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Special Collector's Edition
MPAA Rating: R
Running Time: 137 minutes
Starring: Jack Nicholson, Harvey Keitel, Meg Tillie, Madeleine Stowe, Eli Wallach, Rubén Blades, Frederic Forrest, David Keith and Richard Farnsworth
Written by: Robert Towne
Directed by: Jack Nicholson
Retail Price: $19.99
Features: Jack on Jakes, Theatrical Trailer
Specs: 1.85:1 Anamorphic Widescreen, English Dolby Digital 5.1, English Dolby Surround, French Dolby Surround, Spanish Dolby Surround, Portuguese Mono, English Subtitles, French Subtitles, Spanish Subtitles, English Closed Captions, Scene Selection (14 Scenes)
Released: November 6th, 2007
It's not perfect, but the 1.85:1 anamorphic widescreen transfer gets the job done pretty well. In all, the transfer is pretty sharp, and the print is rather clean too - not to mention there's no edge enhancement. Fleshtones are quite nice, detail is lovely and color saturation is well done and rather bold: be it the California streets, or the bright orange and yellows of the oil fields. Unfortunately though, contrast on this transfer is turned up way too high: there is a tremendous amount of noise, edge halos and shimmering which is quite distracting. Also, at times the image quality is a bit soft and it can be a bit grainy. Still, the transfer is pleasing to the eyes overall and watchable, despite the imperfections.
I was pretty surprised in just how robust the English Dolby Digital 5.1 mix sounded. Dialogue is clear and very easy to hear, and the surrounds are pretty visceral - be it on-goings at Gittes' agency, car motors purring or background noises on the streets. The music sounds really great too - Van Dyke Parks' score really pumps a lot of life into the track, as there's a lot of depth to the compositions that highlight the second story of Gittes. Subwoofer use is decent, and dynamic range is pretty strong. This is actually a pretty captivating mix, given what is on screen.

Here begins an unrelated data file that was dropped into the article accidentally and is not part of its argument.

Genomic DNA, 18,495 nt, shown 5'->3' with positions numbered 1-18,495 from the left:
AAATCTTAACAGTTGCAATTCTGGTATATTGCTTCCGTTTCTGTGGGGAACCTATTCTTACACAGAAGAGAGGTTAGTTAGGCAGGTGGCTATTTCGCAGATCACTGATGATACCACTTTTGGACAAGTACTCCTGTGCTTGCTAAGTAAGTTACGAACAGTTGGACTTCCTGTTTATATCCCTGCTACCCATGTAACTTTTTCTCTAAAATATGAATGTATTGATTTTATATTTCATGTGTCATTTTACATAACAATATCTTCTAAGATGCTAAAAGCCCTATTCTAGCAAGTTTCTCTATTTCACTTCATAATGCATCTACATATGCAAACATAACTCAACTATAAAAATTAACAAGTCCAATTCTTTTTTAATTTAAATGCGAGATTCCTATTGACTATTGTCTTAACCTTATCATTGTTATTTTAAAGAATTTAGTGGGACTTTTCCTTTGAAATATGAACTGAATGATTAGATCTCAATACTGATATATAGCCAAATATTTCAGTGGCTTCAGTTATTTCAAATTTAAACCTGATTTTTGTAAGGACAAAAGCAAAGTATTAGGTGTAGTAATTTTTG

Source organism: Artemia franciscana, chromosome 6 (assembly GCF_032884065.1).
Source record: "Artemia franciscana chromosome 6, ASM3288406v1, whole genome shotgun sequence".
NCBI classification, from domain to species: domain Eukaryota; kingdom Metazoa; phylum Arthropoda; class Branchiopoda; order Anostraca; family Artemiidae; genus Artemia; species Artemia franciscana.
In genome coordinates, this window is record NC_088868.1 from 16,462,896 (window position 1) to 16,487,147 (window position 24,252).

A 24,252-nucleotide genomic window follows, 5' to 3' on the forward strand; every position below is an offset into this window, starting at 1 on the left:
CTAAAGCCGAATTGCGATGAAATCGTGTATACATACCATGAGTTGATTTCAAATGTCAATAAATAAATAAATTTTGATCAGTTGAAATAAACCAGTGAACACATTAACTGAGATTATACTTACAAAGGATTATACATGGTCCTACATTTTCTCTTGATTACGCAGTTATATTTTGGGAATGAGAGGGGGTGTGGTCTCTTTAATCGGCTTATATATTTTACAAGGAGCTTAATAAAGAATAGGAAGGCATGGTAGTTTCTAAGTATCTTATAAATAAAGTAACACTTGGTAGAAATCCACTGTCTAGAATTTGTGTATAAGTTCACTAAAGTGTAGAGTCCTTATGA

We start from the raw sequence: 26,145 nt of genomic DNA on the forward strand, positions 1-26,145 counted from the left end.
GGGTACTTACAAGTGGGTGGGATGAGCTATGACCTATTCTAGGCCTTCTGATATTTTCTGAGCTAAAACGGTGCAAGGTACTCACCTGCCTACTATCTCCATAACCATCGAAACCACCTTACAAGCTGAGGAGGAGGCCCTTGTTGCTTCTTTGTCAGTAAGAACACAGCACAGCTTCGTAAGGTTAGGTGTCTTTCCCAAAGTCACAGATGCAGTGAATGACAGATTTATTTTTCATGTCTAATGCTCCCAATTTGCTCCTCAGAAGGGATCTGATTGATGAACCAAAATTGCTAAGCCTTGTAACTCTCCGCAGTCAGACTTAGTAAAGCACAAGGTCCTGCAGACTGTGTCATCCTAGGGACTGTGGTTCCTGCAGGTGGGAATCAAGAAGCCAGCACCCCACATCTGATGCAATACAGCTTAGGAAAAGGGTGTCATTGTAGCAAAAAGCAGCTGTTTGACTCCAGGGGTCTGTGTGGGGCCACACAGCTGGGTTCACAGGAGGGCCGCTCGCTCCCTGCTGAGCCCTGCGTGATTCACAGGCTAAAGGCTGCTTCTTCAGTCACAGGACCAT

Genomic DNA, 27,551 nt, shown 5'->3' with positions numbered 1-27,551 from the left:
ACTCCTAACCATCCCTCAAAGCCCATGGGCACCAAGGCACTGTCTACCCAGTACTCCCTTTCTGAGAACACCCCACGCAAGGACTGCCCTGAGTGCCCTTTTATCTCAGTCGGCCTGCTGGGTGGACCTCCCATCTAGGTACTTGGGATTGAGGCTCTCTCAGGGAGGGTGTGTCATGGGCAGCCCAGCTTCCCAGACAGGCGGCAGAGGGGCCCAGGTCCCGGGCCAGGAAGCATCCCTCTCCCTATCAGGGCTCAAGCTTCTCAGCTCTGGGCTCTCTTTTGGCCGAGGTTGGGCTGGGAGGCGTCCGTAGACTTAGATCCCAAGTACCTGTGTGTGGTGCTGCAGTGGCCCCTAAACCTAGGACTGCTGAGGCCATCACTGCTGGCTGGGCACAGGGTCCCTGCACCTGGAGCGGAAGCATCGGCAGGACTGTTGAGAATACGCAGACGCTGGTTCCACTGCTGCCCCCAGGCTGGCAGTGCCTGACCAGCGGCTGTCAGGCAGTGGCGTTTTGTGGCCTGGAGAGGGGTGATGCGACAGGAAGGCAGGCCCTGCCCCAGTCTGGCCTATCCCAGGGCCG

Dolby Surround tracks are available in English, French and Spanish, and there's also a Portuguese mono track. Subtitles are in English, French, Spanish and Portuguese, and there's English closed captions.
The only real supplement is the 18 minute Jack on Jakes. It is a fantastic watch, as Nicholson seems to be quite passionate about the film. He touches on a lot of topics with plenty of fascinating stories: how it took years to get this follow-up off the ground, how he stepped in to direct just to get the film made, Nicholson's love of behing behind-the-camera, his choices for casting, the themes of the story and his impressions on the film's disappointing reception. Nicholson's insights are really quite interesting.
There's also the Theatrical Trailer. Why couldn't this and the Nicholson piece both be in anamorphic widescreen? Bah.
"The Two Jakes" may not hold a candle to "Chinatown," but perhaps it is not as bad as the reputation it has gotten over the years. Too bad the film wasn't much of a success - Robert Towne envisioned "Chinatown" as a trilogy originally, with 11 years between each story, so I'm certainly curious what Jake Gittes would have been up to in the late 1950s. This new "Two Jakes" DVD though is a must for completists, especially for the Nicholson interview.